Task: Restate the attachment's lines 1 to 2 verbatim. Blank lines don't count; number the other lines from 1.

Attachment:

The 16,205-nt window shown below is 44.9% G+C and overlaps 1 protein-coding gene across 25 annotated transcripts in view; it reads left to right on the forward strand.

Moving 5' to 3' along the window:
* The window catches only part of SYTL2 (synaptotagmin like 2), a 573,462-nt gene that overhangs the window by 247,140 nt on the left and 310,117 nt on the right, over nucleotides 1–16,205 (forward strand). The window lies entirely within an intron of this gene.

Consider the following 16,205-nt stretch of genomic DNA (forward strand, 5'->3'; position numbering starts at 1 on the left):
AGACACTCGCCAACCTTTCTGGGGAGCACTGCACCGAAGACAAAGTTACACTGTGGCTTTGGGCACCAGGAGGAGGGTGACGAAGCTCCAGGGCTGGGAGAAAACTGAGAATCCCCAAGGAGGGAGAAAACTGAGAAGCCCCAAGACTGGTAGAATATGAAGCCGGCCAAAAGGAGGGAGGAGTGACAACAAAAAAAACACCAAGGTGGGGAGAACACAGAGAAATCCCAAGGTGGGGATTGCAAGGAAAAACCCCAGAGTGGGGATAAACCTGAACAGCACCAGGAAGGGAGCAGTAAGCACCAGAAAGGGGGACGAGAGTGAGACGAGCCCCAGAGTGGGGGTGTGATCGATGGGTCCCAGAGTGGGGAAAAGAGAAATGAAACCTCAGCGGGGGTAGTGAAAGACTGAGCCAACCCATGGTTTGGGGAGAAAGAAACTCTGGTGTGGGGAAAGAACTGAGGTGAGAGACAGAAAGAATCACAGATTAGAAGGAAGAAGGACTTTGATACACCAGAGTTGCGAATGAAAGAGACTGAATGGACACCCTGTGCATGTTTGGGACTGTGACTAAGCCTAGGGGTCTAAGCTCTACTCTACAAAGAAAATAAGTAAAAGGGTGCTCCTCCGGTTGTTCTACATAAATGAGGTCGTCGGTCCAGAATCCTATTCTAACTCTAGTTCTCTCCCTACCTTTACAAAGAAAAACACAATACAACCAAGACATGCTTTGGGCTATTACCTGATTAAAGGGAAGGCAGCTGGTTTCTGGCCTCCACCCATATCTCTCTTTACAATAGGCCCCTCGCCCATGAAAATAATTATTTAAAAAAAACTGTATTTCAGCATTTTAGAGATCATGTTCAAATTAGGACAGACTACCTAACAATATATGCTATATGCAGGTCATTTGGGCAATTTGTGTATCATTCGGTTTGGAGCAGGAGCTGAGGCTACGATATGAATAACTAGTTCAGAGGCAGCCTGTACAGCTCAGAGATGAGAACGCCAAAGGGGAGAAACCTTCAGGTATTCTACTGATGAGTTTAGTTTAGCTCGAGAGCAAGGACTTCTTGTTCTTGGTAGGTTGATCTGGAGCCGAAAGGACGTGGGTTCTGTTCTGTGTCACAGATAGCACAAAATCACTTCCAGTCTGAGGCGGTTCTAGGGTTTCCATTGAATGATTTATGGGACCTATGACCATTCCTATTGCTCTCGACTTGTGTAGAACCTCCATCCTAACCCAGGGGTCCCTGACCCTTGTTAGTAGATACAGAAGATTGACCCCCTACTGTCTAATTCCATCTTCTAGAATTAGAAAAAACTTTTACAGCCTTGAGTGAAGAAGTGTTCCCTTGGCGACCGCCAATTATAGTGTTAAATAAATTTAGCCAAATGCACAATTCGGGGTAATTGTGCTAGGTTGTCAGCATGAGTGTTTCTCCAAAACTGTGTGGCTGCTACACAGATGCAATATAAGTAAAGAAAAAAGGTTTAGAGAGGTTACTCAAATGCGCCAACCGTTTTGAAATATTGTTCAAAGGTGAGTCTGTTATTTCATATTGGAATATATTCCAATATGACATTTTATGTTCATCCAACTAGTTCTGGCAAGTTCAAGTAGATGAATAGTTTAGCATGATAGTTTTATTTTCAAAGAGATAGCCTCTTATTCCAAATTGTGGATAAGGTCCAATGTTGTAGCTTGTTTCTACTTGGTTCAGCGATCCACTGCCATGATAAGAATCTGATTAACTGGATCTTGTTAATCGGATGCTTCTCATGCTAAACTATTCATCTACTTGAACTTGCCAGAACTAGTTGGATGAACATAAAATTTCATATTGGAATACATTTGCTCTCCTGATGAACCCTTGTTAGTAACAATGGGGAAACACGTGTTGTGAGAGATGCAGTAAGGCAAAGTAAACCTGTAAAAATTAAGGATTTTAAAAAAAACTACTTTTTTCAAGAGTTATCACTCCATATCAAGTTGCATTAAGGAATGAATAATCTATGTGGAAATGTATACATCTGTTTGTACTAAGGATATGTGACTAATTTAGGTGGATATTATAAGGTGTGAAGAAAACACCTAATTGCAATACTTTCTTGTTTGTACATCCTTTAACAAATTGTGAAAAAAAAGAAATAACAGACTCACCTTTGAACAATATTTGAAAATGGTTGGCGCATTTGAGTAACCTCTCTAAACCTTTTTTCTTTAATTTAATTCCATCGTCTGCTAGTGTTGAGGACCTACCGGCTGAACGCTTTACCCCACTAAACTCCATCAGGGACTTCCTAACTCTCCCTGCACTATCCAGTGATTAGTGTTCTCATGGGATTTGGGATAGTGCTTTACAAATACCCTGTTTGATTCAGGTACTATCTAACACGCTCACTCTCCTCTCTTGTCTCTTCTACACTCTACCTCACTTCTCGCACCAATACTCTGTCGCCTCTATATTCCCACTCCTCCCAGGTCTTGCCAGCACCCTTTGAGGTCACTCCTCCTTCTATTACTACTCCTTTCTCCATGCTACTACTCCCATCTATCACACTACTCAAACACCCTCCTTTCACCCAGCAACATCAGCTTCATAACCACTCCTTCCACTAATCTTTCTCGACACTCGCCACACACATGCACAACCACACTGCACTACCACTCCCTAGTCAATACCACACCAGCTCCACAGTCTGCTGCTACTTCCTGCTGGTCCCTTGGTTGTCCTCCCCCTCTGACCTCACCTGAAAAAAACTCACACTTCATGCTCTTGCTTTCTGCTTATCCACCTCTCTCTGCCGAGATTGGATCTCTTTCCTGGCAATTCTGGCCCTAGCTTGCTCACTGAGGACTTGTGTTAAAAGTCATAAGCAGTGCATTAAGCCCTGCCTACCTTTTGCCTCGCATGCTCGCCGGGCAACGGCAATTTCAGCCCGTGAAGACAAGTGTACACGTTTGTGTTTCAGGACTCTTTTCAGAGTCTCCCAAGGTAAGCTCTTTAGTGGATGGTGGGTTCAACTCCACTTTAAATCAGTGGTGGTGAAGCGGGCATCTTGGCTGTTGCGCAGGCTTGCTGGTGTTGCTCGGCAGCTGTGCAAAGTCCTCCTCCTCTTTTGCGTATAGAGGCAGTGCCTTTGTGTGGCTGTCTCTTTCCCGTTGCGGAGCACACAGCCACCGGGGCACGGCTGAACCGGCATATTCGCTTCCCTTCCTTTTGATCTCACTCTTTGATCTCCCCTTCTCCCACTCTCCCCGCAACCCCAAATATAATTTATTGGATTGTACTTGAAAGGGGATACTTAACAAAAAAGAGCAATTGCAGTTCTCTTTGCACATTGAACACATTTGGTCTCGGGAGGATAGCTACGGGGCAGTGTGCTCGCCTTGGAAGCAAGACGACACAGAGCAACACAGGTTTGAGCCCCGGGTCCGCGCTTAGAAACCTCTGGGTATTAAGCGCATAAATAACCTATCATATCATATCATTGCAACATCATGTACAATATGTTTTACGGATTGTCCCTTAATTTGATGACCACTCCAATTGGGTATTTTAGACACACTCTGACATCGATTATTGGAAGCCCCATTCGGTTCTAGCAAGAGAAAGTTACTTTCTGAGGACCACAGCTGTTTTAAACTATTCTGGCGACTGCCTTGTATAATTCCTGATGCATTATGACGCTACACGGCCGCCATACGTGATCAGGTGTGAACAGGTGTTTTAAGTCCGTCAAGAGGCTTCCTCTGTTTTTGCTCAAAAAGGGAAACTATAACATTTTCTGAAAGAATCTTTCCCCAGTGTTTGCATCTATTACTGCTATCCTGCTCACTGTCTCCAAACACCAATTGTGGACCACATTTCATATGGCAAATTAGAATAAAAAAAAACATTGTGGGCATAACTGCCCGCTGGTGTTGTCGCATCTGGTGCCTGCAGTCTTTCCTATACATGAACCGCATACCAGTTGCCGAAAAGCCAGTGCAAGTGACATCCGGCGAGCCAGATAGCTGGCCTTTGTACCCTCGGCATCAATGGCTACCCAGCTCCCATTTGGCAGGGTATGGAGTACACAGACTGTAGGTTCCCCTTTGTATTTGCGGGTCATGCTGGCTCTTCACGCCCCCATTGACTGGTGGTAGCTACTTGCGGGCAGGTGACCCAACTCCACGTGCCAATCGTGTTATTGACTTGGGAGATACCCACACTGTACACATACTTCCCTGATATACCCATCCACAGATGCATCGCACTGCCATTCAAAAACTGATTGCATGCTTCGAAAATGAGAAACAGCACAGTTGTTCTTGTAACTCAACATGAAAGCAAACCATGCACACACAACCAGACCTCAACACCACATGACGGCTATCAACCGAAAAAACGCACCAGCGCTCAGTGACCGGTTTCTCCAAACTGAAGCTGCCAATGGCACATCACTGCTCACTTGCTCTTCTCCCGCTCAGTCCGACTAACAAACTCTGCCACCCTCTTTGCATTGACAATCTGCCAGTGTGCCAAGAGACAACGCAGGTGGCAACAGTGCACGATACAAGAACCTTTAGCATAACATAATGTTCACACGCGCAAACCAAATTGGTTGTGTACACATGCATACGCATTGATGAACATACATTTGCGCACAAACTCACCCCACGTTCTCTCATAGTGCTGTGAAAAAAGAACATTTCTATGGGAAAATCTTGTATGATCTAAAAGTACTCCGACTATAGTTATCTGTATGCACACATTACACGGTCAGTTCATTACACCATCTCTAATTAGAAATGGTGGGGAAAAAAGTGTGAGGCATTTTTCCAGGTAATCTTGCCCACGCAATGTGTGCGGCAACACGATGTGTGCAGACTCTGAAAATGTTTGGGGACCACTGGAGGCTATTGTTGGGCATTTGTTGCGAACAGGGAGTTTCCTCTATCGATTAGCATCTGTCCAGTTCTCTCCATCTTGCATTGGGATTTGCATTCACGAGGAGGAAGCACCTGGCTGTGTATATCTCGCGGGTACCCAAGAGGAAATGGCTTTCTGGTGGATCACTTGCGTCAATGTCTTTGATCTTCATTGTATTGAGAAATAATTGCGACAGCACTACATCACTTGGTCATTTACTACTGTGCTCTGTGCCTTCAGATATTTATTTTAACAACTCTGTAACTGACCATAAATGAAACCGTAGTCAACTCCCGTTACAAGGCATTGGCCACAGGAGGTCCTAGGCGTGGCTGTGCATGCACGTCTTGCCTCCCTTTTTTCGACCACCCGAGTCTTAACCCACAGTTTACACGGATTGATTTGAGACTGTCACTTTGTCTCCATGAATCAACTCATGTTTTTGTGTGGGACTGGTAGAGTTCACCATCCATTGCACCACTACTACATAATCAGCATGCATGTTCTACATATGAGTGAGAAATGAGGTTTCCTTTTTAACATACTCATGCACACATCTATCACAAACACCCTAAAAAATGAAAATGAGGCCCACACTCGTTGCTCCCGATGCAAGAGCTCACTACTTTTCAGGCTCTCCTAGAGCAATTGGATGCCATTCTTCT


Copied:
The 16,205-nt window shown below is 44.9% G+C and overlaps 1 protein-coding gene across 25 annotated transcripts in view; it reads left to right on the forward strand.

Moving 5' to 3' along the window: